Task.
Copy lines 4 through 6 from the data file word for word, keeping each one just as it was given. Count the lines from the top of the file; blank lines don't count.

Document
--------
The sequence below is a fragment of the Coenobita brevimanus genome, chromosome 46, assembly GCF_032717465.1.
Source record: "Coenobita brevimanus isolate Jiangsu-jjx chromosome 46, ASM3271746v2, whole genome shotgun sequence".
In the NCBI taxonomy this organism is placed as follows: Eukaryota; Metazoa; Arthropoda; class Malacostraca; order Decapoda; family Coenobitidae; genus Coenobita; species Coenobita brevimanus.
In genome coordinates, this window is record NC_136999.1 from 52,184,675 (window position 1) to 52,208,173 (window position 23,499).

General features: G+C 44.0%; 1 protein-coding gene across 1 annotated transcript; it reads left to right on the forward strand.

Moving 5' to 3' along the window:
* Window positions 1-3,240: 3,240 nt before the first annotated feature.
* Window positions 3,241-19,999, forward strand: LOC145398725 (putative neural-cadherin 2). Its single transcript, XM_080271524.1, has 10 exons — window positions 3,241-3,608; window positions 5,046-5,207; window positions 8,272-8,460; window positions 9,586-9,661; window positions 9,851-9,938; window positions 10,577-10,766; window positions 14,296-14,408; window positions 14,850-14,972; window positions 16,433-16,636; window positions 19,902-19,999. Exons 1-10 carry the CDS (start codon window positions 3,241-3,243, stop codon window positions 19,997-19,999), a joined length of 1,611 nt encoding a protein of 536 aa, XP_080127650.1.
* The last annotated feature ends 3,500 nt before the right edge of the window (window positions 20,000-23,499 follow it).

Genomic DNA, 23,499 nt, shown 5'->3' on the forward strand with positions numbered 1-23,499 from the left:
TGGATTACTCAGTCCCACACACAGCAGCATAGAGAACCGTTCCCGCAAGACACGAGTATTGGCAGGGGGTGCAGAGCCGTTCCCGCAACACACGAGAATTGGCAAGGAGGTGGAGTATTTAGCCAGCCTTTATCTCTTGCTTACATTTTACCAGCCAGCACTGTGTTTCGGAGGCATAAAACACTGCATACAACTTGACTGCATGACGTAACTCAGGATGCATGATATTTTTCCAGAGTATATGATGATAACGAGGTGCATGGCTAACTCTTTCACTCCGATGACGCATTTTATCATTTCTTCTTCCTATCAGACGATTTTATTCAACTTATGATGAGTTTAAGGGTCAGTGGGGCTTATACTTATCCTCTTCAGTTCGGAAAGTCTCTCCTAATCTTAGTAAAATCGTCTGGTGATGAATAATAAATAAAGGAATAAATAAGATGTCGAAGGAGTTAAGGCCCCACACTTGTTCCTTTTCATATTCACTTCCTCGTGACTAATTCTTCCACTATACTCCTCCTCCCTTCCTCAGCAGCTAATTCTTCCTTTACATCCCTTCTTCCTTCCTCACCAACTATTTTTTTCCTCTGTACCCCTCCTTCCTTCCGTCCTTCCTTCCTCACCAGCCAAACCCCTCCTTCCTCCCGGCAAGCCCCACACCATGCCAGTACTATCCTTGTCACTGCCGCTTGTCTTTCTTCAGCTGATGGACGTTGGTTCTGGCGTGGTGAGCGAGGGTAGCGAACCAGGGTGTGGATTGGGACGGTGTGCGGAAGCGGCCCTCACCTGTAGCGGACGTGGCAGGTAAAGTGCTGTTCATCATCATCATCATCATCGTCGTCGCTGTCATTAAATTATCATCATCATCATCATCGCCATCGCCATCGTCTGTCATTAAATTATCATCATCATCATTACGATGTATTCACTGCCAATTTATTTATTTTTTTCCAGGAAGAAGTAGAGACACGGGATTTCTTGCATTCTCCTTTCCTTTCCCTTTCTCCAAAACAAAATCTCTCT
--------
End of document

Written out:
In genome coordinates, this window is record NC_136999.1 from 52,184,675 (window position 1) to 52,208,173 (window position 23,499).

General features: G+C 44.0%; 1 protein-coding gene across 1 annotated transcript; it reads left to right on the forward strand.

Moving 5' to 3' along the window: